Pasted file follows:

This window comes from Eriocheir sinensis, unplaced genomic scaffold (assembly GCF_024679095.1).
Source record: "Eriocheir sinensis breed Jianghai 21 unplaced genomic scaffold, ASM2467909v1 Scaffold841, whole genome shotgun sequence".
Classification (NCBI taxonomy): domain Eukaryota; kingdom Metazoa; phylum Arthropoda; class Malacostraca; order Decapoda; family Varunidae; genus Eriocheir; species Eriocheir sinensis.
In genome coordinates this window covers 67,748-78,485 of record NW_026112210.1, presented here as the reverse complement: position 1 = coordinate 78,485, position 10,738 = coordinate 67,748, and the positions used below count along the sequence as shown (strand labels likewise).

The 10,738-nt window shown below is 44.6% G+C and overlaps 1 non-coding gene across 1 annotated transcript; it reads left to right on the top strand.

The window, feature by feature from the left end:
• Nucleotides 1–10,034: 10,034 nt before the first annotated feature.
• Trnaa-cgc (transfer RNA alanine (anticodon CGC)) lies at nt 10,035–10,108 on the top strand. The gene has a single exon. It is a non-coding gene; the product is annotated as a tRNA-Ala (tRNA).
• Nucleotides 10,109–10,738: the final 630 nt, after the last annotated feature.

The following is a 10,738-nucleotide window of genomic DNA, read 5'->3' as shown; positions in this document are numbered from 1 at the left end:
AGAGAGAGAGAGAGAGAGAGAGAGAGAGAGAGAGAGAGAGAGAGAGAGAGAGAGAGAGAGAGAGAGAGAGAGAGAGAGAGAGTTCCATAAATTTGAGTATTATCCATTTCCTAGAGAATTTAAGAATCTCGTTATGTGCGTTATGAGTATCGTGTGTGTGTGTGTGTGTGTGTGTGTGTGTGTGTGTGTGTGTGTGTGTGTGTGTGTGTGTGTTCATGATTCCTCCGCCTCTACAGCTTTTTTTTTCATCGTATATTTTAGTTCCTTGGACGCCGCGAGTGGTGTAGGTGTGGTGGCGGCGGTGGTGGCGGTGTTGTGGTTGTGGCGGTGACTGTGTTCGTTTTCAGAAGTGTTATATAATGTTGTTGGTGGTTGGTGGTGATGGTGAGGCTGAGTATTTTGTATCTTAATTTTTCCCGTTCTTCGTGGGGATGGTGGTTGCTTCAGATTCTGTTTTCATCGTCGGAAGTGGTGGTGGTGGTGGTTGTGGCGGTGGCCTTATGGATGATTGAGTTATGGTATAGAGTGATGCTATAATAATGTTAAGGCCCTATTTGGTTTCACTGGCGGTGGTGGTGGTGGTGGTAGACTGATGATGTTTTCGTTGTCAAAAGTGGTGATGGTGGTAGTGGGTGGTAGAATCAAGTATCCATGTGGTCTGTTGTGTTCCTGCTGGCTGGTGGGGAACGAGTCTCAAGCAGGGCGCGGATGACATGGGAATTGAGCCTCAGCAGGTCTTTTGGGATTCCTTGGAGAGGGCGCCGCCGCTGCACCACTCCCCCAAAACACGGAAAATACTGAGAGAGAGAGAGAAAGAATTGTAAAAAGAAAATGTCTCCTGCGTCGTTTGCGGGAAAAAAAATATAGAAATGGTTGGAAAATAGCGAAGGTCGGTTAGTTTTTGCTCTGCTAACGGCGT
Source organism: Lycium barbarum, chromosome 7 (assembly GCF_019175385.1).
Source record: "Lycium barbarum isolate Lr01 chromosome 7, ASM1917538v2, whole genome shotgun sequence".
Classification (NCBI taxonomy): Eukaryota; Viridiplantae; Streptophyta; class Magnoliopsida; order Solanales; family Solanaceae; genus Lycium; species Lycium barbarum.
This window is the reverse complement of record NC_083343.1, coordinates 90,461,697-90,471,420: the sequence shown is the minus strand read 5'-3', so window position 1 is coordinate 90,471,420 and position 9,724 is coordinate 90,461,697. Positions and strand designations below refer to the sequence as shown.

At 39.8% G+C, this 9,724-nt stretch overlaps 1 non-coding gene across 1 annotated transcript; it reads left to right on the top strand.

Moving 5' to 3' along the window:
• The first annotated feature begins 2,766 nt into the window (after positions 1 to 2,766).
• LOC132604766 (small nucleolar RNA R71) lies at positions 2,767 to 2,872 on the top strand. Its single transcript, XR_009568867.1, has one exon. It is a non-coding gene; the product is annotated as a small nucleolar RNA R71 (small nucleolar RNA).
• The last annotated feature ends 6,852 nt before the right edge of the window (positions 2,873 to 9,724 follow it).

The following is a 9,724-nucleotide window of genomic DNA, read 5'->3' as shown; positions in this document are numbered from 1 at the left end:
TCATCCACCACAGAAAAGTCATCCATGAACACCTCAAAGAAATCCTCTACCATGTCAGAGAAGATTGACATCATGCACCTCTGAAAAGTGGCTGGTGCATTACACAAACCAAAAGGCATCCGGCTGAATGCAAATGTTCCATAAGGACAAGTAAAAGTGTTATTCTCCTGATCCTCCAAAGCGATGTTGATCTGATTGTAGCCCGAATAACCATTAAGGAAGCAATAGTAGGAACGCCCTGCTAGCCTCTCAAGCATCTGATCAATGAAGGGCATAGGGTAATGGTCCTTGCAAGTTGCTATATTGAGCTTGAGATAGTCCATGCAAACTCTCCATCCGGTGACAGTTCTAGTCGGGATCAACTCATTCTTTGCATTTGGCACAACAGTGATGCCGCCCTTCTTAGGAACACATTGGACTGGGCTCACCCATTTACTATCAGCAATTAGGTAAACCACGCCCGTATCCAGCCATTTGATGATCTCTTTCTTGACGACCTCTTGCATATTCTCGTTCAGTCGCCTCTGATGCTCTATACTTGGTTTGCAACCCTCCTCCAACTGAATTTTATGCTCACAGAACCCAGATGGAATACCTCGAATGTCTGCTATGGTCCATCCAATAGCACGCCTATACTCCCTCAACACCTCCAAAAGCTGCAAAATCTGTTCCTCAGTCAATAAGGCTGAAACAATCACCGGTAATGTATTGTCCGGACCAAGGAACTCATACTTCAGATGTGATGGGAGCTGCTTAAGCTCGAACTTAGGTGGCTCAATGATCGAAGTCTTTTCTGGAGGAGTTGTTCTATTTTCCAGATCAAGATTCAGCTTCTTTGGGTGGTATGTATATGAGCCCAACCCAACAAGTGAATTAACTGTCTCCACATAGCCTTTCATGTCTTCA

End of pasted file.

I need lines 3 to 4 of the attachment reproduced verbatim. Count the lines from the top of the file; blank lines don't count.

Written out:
Classification (NCBI taxonomy): domain Eukaryota; kingdom Metazoa; phylum Arthropoda; class Malacostraca; order Decapoda; family Varunidae; genus Eriocheir; species Eriocheir sinensis.
In genome coordinates this window covers 67,748-78,485 of record NW_026112210.1, presented here as the reverse complement: position 1 = coordinate 78,485, position 10,738 = coordinate 67,748, and the positions used below count along the sequence as shown (strand labels likewise).